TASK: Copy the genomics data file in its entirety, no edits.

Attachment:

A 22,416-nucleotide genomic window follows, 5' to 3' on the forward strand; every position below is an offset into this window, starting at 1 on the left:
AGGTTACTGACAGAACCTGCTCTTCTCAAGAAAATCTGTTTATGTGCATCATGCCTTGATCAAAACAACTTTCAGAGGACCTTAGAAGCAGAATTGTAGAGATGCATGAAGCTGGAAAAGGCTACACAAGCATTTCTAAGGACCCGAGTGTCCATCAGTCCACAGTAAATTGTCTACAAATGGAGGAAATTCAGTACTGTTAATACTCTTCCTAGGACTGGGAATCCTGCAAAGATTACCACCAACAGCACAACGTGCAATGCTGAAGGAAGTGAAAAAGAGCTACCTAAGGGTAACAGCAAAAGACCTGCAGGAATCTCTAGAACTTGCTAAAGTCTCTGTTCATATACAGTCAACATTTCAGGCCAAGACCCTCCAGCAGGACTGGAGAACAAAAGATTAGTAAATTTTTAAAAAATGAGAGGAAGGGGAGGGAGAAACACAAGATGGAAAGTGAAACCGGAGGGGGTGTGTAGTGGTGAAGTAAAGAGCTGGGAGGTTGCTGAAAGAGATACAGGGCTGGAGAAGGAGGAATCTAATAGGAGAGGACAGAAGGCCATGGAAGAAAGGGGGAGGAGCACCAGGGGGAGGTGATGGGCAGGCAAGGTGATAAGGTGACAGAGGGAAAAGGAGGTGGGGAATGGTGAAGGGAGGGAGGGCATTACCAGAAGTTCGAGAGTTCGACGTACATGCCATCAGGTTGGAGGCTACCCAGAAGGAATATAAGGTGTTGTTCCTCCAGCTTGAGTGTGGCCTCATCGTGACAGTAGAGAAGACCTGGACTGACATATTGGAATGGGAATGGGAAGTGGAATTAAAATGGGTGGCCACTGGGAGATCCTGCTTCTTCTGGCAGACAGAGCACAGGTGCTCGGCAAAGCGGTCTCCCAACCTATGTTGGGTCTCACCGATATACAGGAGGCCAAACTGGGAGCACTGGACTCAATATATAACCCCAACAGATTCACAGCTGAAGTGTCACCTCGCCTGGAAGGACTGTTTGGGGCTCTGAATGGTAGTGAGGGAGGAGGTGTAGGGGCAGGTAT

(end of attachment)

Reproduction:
A 22,416-nucleotide genomic window follows, 5' to 3' on the forward strand; every position below is an offset into this window, starting at 1 on the left:
AGGTTACTGACAGAACCTGCTCTTCTCAAGAAAATCTGTTTATGTGCATCATGCCTTGATCAAAACAACTTTCAGAGGACCTTAGAAGCAGAATTGTAGAGATGCATGAAGCTGGAAAAGGCTACACAAGCATTTCTAAGGACCCGAGTGTCCATCAGTCCACAGTAAATTGTCTACAAATGGAGGAAATTCAGTACTGTTAATACTCTTCCTAGGACTGGGAATCCTGCAAAGATTACCACCAACAGCACAACGTGCAATGCTGAAGGAAGTGAAAAAGAGCTACCTAAGGGTAACAGCAAAAGACCTGCAGGAATCTCTAGAACTTGCTAAAGTCTCTGTTCATATACAGTCAACATTTCAGGCCAAGACCCTCCAGCAGGACTGGAGAACAAAAGATTAGTAAATTTTTAAAAAATGAGAGGAAGGGGAGGGAGAAACACAAGATGGAAAGTGAAACCGGAGGGGGTGTGTAGTGGTGAAGTAAAGAGCTGGGAGGTTGCTGAAAGAGATACAGGGCTGGAGAAGGAGGAATCTAATAGGAGAGGACAGAAGGCCATGGAAGAAAGGGGGAGGAGCACCAGGGGGAGGTGATGGGCAGGCAAGGTGATAAGGTGACAGAGGGAAAAGGAGGTGGGGAATGGTGAAGGGAGGGAGGGCATTACCAGAAGTTCGAGAGTTCGACGTACATGCCATCAGGTTGGAGGCTACCCAGAAGGAATATAAGGTGTTGTTCCTCCAGCTTGAGTGTGGCCTCATCGTGACAGTAGAGAAGACCTGGACTGACATATTGGAATGGGAATGGGAAGTGGAATTAAAATGGGTGGCCACTGGGAGATCCTGCTTCTTCTGGCAGACAGAGCACAGGTGCTCGGCAAAGCGGTCTCCCAACCTATGTTGGGTCTCACCGATATACAGGAGGCCAAACTGGGAGCACTGGACTCAATATATAACCCCAACAGATTCACAGCTGAAGTGTCACCTCGCCTGGAAGGACTGTTTGGGGCTCTGAATGGTAGTGAGGGAGGAGGTGTAGGGGCAGGTAT